The Crisis of Israelite Religion: Transformation of Religious Tradition in Exilic and Post-Exilic Times

By Bob Becking; Marjo C. A. Korpel | Go to book overview

Sara Japhet Jerusalem — Israel


Exile and Restoration in the Book of Chronicles

1 The Chronological Master-Plan

The book of Chronicles does not fit well into the framework of the conference theme, as it is not a contemporary witness to the sixth or fifth centuries BCE. This, however, should not detract from its significance for the understanding of those centuries, and its relevance to the questions of identity and continuity posed by the conference. Written at the end of the Persian — or perhaps even better — at the beginning of the Hellenistic period, it observes the one that preceded it from without, and certainly relates to it.

As is generally accepted (although some differences of opinion exist on this as on any other matter), the book of Chronicles was composed in the last part of the fourth century, most probably after the Persian rule had come to an end. By its genre it is a historical work — although the debate about this definition continues. Whether, or to what degree, the Chronicler should be regarded as a historian, and whether — or to what degree — his work should be studied from a historical or a theological perspective, are questions that are still in the focus of attention.1 Nevertheless, from a generic point of view Chronicles is a history. It is a description of the whereabouts of the people of Israel from its creation onwards, throughout the centuries.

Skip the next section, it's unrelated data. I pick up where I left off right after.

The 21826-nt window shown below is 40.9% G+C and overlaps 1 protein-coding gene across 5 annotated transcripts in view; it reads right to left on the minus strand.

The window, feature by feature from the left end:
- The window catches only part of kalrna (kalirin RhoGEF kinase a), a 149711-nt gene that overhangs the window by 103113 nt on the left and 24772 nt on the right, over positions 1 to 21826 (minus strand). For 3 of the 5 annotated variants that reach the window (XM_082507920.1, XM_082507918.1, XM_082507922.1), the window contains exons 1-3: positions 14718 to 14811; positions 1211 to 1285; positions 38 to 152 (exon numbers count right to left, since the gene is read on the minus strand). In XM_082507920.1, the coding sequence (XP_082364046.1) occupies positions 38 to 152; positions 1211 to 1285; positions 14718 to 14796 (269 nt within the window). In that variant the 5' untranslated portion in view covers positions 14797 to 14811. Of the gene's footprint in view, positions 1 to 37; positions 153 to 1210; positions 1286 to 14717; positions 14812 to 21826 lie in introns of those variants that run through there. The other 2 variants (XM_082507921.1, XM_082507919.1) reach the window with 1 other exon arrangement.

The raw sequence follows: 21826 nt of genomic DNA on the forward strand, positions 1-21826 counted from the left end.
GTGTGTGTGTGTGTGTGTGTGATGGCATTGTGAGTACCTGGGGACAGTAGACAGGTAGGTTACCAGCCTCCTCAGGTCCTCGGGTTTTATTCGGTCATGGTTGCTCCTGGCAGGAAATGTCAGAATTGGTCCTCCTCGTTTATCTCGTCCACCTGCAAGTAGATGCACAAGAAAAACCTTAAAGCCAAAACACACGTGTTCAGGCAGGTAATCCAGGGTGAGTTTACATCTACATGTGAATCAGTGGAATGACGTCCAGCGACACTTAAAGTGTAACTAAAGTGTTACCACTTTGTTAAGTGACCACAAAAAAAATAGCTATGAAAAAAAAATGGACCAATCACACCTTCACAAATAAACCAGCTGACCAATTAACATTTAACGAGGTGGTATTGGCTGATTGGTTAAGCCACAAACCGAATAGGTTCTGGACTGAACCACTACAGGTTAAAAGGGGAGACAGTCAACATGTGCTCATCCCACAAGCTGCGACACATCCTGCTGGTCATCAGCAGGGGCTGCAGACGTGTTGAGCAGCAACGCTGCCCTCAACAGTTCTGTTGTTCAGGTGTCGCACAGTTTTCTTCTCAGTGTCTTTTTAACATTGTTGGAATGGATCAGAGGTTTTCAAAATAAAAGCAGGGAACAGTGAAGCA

Considering the two parameters that I have just mentioned — the point in time at which the book of Chronicles was written, and its topic — the question of its chronological master-plan immediately comes to mind: Why did the Chronicler deal with the distant past, from the beginning of humanity onwards, and did not recount the events of the immediate past, the last centuries of the Persian period? More specifically, why did he not bring the story up to his own time, stopping short two centuries earlier?

Before addressing the question, it should be presented in greater detail. The Chronicler's historical blueprint is well known and needs

1 See the recent collection of essays dedicated to this topic: M.P. Graham et al. (eds.), The Chronicler as Historian (JSOT.S, 238), Sheffield 1997. In the most recent commentary on Chronicles, Johnstone denies the book any claim to history: “C [Chronicles] is a theological work”, or: “C's must be termed a work of Theology”, W. Johnstone, 1 and 2 Chronicles (JSOT.S, 253), Sheffield 1997, 10, 23.

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